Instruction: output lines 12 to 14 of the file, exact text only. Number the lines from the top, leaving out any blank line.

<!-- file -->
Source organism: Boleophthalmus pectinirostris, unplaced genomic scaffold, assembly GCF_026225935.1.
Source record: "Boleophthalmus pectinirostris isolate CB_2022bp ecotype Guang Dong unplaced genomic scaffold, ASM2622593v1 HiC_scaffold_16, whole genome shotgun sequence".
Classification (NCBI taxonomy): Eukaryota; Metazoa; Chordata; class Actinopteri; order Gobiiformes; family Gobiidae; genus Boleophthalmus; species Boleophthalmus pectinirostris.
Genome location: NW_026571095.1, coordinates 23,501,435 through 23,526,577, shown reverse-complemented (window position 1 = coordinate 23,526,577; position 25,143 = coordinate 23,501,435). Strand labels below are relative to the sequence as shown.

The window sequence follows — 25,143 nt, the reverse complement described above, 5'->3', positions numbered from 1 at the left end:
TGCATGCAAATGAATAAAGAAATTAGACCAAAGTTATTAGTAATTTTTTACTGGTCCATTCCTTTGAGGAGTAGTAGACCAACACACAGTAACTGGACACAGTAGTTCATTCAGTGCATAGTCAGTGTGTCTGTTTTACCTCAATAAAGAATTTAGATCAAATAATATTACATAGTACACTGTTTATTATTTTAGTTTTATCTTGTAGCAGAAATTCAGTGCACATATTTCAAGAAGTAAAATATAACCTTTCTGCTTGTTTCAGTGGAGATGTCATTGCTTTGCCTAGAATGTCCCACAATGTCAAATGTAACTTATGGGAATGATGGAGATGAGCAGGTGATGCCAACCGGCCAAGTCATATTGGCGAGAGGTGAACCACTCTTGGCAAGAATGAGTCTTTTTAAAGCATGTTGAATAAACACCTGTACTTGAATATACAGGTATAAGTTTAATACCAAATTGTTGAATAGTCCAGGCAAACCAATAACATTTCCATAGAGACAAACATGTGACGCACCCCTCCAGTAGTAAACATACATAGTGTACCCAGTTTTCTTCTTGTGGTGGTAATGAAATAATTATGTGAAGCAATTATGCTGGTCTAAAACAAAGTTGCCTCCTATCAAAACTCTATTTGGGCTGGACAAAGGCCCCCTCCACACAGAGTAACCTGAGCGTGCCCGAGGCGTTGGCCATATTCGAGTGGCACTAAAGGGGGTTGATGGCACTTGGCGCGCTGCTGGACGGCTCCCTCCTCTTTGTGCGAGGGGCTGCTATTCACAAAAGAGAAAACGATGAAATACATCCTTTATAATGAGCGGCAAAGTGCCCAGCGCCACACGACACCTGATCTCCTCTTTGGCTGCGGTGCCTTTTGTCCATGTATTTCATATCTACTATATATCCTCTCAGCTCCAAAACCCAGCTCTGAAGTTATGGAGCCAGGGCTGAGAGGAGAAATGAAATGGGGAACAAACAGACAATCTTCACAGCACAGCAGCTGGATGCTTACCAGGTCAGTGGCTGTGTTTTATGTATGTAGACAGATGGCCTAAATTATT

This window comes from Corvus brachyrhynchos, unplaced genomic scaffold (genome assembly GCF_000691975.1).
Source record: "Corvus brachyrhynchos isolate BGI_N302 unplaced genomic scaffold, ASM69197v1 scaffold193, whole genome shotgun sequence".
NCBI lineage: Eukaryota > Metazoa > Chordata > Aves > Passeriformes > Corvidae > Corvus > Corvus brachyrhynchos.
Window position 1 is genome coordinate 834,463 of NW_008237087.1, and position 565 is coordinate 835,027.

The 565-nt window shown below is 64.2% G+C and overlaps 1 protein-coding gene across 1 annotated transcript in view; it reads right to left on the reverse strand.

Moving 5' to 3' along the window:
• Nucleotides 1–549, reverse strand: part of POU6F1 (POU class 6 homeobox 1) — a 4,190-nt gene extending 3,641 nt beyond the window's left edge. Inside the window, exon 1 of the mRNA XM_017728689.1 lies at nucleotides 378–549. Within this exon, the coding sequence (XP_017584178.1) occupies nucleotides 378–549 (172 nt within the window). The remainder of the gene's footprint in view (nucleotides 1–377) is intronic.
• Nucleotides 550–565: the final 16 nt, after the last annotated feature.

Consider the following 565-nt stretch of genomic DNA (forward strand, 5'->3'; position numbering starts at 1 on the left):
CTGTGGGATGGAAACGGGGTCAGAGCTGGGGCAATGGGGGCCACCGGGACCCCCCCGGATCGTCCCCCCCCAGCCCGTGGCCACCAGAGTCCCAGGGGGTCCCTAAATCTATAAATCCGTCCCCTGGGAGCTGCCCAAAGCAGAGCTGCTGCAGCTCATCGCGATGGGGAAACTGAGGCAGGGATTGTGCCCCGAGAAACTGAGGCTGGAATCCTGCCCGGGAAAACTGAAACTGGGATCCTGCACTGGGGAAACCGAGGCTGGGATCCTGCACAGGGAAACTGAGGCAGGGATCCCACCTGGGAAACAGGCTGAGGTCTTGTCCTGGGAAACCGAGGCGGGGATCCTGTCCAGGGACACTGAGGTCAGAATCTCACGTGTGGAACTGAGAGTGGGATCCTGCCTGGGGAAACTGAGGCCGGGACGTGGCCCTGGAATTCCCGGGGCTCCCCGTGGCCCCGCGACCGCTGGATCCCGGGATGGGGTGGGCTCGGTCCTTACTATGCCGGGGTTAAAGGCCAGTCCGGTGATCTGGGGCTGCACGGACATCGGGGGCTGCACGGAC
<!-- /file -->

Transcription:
Moving 5' to 3' along the window:
• Nucleotides 1–549, reverse strand: part of POU6F1 (POU class 6 homeobox 1) — a 4,190-nt gene extending 3,641 nt beyond the window's left edge. Inside the window, exon 1 of the mRNA XM_017728689.1 lies at nucleotides 378–549. Within this exon, the coding sequence (XP_017584178.1) occupies nucleotides 378–549 (172 nt within the window). The remainder of the gene's footprint in view (nucleotides 1–377) is intronic.
• Nucleotides 550–565: the final 16 nt, after the last annotated feature.